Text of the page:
What protesters in the Arab world have learned


Ten years later, it is easy to see the Arab uprisings only as a failure. Democracy remains elusive in the Middle East, dictators are even more entrenched and wars have devastated entire countries. But amidst desperation and fear, a new cohort of protesters and activists has taken to the streets since 2019, in places like Iraq, Sudan and Lebanon. This new generation has learned a key lesson from its predecessors: a revolution can help topple a regime, but it cannot build a state. They organize themselves, learn electoral politics and laws, and plan the state they want to build, a state that serves citizens, not leaders. More importantly, they learned from the setbacks of 2011 that what awaits them is hard work, not a quick race to victory in one election.

Yet, in addition to all the usual challenges that activists and dissidents face around the world, one appears to be a major obstacle for those in the Arab world: they are chased one after another, shot in the streets or in their homes. , forcibly disappeared or thrown into prison, men and women alike. Some make international headlines, while others only cover local news. Across the Arab world and all the way to Afghanistan, a rising generation of promising new leaders and their mentors, all of whom have a role to play in shaping their country’s future, is being wiped out – and no one knows how to stop that big methodical silence.

Much of this is due to the region’s long-standing culture of impunity, encouraged in part by Western support for dictators for decades. The stability these dictators ostensibly provided, however, was an illusion, based on repression and torture, that fueled rage, extremism and migration. The leaders of the United States and Europe would respond by asking what the alternative was to the dictators, autocrats and militias in power in the Arab world. But too often, potential alternative leaders had already been killed or languished in prison. And there cannot be a ready-made, organized, progressive or liberal alternative capable of instantly emerging from the shadows of dictatorship.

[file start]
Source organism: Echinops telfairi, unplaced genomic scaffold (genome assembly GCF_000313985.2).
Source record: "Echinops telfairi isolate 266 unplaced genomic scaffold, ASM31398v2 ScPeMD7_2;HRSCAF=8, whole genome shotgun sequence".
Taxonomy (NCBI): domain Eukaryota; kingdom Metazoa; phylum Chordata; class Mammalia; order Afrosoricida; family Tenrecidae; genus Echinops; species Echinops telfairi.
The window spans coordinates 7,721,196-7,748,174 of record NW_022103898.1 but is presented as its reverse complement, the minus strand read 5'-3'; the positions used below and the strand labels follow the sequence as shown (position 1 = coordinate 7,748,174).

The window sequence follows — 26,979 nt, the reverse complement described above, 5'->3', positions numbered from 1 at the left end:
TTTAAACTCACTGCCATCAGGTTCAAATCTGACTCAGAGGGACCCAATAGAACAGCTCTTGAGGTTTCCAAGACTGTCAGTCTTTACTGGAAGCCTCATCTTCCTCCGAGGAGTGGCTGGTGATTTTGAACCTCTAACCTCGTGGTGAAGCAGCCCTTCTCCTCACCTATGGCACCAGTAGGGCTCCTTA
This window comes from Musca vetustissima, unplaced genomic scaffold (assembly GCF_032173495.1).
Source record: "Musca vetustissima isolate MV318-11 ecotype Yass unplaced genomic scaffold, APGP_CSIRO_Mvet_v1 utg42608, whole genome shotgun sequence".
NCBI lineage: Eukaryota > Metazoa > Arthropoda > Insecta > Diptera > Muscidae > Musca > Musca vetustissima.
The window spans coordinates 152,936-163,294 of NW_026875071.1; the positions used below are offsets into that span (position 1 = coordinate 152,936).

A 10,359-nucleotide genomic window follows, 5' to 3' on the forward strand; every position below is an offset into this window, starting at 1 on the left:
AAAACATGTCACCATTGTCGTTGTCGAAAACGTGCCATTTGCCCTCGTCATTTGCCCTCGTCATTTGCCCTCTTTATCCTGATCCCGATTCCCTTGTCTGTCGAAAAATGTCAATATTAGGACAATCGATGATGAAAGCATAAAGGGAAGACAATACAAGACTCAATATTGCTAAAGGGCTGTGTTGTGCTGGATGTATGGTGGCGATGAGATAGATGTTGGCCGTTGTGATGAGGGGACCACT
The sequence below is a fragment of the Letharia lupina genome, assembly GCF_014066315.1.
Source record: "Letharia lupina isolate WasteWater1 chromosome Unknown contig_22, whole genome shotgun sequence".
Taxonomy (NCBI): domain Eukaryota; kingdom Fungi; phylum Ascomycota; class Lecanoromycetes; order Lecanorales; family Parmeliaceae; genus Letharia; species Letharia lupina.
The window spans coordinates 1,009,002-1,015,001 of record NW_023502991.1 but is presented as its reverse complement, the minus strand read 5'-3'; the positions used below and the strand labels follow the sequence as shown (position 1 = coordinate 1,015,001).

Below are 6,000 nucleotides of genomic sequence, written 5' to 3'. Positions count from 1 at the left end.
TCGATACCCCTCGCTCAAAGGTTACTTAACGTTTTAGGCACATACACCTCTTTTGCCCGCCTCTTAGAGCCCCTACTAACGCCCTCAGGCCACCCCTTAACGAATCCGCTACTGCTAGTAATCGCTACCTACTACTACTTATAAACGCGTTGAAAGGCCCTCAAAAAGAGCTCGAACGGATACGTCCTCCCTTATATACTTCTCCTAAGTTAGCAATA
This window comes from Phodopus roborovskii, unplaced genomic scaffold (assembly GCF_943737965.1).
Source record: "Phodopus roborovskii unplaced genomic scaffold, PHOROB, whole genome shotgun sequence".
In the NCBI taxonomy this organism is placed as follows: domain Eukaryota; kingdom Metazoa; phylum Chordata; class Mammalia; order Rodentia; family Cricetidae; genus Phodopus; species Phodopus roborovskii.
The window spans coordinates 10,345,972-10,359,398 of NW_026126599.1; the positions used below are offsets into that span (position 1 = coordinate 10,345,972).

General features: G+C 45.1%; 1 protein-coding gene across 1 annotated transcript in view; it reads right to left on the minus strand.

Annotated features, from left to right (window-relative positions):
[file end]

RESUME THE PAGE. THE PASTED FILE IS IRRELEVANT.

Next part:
As the Biden administration shapes its Middle East policy, it should pay close attention to these emerging protesters and political movements, not just as part of a human rights agenda that successive US administrations have championed. and not in an effort to promote regime change or even more revolutions, but because these protests are more like a civil rights movement: they do not simply call for revolution like the protesters did in 2011; they demand reforms, the end of corruption and sectarianism. In other words, governance, the rule of law and justice. In Iraq, the song that resonated across the country from October 2019 until the pandemic struck was “We want a nation.”